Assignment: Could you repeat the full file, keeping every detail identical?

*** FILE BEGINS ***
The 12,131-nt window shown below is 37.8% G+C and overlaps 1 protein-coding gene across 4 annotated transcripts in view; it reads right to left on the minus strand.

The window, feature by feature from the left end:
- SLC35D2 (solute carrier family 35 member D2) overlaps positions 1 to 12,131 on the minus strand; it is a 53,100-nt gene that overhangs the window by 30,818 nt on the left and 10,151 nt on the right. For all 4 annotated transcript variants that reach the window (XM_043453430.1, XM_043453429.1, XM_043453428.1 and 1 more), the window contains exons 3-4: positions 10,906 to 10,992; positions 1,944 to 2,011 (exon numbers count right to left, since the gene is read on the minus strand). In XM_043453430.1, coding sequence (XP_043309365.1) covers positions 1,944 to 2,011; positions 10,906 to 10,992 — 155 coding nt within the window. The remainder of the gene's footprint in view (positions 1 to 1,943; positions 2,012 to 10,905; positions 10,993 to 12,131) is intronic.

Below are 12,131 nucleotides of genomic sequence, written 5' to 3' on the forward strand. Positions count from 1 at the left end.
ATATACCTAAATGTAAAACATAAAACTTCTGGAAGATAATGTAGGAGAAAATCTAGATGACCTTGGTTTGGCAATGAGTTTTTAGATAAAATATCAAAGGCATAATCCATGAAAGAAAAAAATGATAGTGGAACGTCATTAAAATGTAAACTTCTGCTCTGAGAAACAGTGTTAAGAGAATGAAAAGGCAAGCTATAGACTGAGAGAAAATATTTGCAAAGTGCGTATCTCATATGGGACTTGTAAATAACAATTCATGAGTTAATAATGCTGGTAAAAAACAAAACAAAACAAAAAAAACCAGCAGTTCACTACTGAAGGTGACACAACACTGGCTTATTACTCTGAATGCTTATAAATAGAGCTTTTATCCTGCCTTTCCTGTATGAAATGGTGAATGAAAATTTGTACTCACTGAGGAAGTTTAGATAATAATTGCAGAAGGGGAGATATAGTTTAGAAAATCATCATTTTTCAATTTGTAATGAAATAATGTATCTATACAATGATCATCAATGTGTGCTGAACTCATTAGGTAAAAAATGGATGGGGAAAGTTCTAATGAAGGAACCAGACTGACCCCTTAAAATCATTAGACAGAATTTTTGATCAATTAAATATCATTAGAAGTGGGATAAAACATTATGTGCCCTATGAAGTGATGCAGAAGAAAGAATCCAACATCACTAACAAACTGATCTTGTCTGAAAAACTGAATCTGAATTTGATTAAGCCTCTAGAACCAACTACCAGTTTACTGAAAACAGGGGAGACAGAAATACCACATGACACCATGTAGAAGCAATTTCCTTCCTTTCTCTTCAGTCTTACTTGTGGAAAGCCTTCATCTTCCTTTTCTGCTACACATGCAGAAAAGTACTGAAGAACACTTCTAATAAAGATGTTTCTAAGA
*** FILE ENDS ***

The 12,131-nt window shown below is 37.8% G+C and overlaps 1 protein-coding gene across 4 annotated transcripts in view; it reads right to left on the minus strand.

The window, feature by feature from the left end:
- SLC35D2 (solute carrier family 35 member D2) overlaps positions 1 to 12,131 on the minus strand; it is a 53,100-nt gene that overhangs the window by 30,818 nt on the left and 10,151 nt on the right. For all 4 annotated transcript variants that reach the window (XM_043453430.1, XM_043453429.1, XM_043453428.1 and 1 more), the window contains exons 3-4: positions 10,906 to 10,992; positions 1,944 to 2,011 (exon numbers count right to left, since the gene is read on the minus strand). In XM_043453430.1, coding sequence (XP_043309365.1) covers positions 1,944 to 2,011; positions 10,906 to 10,992 — 155 coding nt within the window. The remainder of the gene's footprint in view (positions 1 to 1,943; positions 2,012 to 10,905; positions 10,993 to 12,131) is intronic.

Below are 12,131 nucleotides of genomic sequence, written 5' to 3' on the forward strand. Positions count from 1 at the left end.
ATATACCTAAATGTAAAACATAAAACTTCTGGAAGATAATGTAGGAGAAAATCTAGATGACCTTGGTTTGGCAATGAGTTTTTAGATAAAATATCAAAGGCATAATCCATGAAAGAAAAAAATGATAGTGGAACGTCATTAAAATGTAAACTTCTGCTCTGAGAAACAGTGTTAAGAGAATGAAAAGGCAAGCTATAGACTGAGAGAAAATATTTGCAAAGTGCGTATCTCATATGGGACTTGTAAATAACAATTCATGAGTTAATAATGCTGGTAAAAAACAAAACAAAACAAAAAAAACCAGCAGTTCACTACTGAAGGTGACACAACACTGGCTTATTACTCTGAATGCTTATAAATAGAGCTTTTATCCTGCCTTTCCTGTATGAAATGGTGAATGAAAATTTGTACTCACTGAGGAAGTTTAGATAATAATTGCAGAAGGGGAGATATAGTTTAGAAAATCATCATTTTTCAATTTGTAATGAAATAATGTATCTATACAATGATCATCAATGTGTGCTGAACTCATTAGGTAAAAAATGGATGGGGAAAGTTCTAATGAAGGAACCAGACTGACCCCTTAAAATCATTAGACAGAATTTTTGATCAATTAAATATCATTAGAAGTGGGATAAAACATTATGTGCCCTATGAAGTGATGCAGAAGAAAGAATCCAACATCACTAACAAACTGATCTTGTCTGAAAAACTGAATCTGAATTTGATTAAGCCTCTAGAACCAACTACCAGTTTACTGAAAACAGGGGAGACAGAAATACCACATGACACCATGTAGAAGCAATTTCCTTCCTTTCTCTTCAGTCTTACTTGTGGAAAGCCTTCATCTTCCTTTTCTGCTACACATGCAGAAAAGTACTGAAGAACACTTCTAATAAAGATGTTTCTAAGA